How to translate the Marlin model identifiers

Discussion in 'General Marlin Discussion' started by Blueman2, Jan 24, 2013.

  1. Blueman2

    Blueman2 Member

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    New to the forum and new to Marlin (don't have one - yet). I have been casually interested in the 336 models for decades. When I look at various ads for used guns, I never know what I am looking at or what to look for. Is there a translation guide to the various 336nn models?

    Do the model codes distinguish between rifle length or carbine, caliber differences, stock wood differences, metal finish differences, tapped for scope etc?

    Thanks for any info or pointers anyone can provide.

    Blueman2
     
  2. Hyphenated

    Hyphenated Well-Known Member

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    Welcome aboard....there's a whole lot of info needs to be covered to answer your question. As a matter of fact it would take a whole book...that book is called Brophy's.

    There are literally hundreds of models, numbers and letter combinations. Can you narrow down the field for us as to what you like or are trying to find, example...older model, new model, short barrel, long barrel, caliber choice?
     

  3. oldbrass

    oldbrass Well-Known Member

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    welcome blue man , what caliber are you lookin for? There`s a lot of options for that to..
     
  4. Blueman2

    Blueman2 Member

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    I am specifically interested in the 336 models, pistol grip stock and probably caliber .30-30. I would lean more to older models (40's through 70's) unless there is a reason to consider more modern. Not too interested in the Remington built models.
    Don't have a specific use or application in mind, just always liked the looks of them. I prefer simple over ornate, but walnut over birch. Don't need checkering unless it significantly improves the handling. I would even consider a matte finish or parked if there is such a thing.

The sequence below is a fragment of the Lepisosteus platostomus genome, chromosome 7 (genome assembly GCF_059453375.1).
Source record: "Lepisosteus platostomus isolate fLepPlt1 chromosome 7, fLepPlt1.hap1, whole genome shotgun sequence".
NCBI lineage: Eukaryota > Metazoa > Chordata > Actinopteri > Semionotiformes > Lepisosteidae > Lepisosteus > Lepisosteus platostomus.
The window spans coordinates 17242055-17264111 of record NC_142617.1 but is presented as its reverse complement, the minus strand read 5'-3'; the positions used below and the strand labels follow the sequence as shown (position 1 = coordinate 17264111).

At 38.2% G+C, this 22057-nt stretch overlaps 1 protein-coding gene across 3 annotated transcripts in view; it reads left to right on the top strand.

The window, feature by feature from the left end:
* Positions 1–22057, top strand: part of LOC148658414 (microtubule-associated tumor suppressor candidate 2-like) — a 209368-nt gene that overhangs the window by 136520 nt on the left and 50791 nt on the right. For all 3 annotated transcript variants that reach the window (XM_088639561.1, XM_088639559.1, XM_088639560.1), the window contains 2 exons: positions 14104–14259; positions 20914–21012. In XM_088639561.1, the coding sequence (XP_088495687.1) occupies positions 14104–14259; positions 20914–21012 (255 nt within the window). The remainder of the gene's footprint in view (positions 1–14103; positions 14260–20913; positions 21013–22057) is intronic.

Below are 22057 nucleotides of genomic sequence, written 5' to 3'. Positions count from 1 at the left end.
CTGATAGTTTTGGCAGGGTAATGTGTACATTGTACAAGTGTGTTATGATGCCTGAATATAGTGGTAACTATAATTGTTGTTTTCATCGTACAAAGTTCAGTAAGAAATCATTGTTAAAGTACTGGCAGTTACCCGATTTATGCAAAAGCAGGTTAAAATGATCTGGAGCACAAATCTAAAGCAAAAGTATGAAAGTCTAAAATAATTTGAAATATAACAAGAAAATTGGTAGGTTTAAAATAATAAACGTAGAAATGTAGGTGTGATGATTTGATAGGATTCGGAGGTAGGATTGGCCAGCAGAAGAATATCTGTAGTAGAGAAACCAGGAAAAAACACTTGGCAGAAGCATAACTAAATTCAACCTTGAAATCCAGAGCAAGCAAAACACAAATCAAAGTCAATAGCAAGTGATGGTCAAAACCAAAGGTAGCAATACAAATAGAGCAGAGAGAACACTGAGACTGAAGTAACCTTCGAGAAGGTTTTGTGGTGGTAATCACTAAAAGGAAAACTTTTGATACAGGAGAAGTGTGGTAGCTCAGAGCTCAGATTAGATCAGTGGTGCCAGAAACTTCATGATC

I'll have to look for Brophy's book, thanks for the tip.
     
  5. oldbrass

    oldbrass Well-Known Member

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    Mine is the 336w with the birch stock its a great rifle. I picked it up for $150 at a gun shop 10 years ago with 8 rounds fired thru it. Helps to know the shop owner HAHA
     
  6. 1894

    1894 Well-Known Member

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    Seems you may be looking for the various model codes since the date codes are easy to find.
    Shamelessly copy / pasted from here :

    http://www.shootersforum.com/marlin-336-lever-guns/76628-models-letters.html


     
  7. Hyphenated

    Hyphenated Well-Known Member

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    This is a very good list with a few minor errors. Most notably is the fact that the 336 and 1895 are two separate platforms.

    The 1895 is or was chamber for the .444, .45-70 and the .450. Also the receivers on the .308 and .338 have a different barrel thread pattern than the other 336 models.
     
  8. 1894

    1894 Well-Known Member

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    So if I delete that last paragraph , it is a good start ?
     
  9. Blueman2

    Blueman2 Member

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    Awesome, exactly the kind of info I was looking for. So If I see a 336C with any other modifier, I can assume it is still a 20" carbine with a full length mag tube? For example a 336CS?

    Thanks.

    I presume I should still get Brophy's book though.
     
  10. Hyphenated

    Hyphenated Well-Known Member

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    1894...This is a great list!!!
     
  11. Plumber

    Plumber Well-Known Member

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    The 336 CS would be a 1983 or newer. 1983 was the first year with a cross bolt safety.
    I have the Brophy book, but it's not 100% accurate.
     
  12. Tony123

    Tony123 New Member

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    I just bought a used .30.30 marlin. I can I tell what the date of mfg is. Thx
     
  13. Blueman2

    Blueman2 Member

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    Google search on Marlin date codes. Any number of sites with the info. Basically the leading digits or characters of the serial indicate the year of manufacture. Some sites are more precise than others. Some sites suggest that a date code may span across more than one year. Others state that a date code is one year only. No idea which is more correct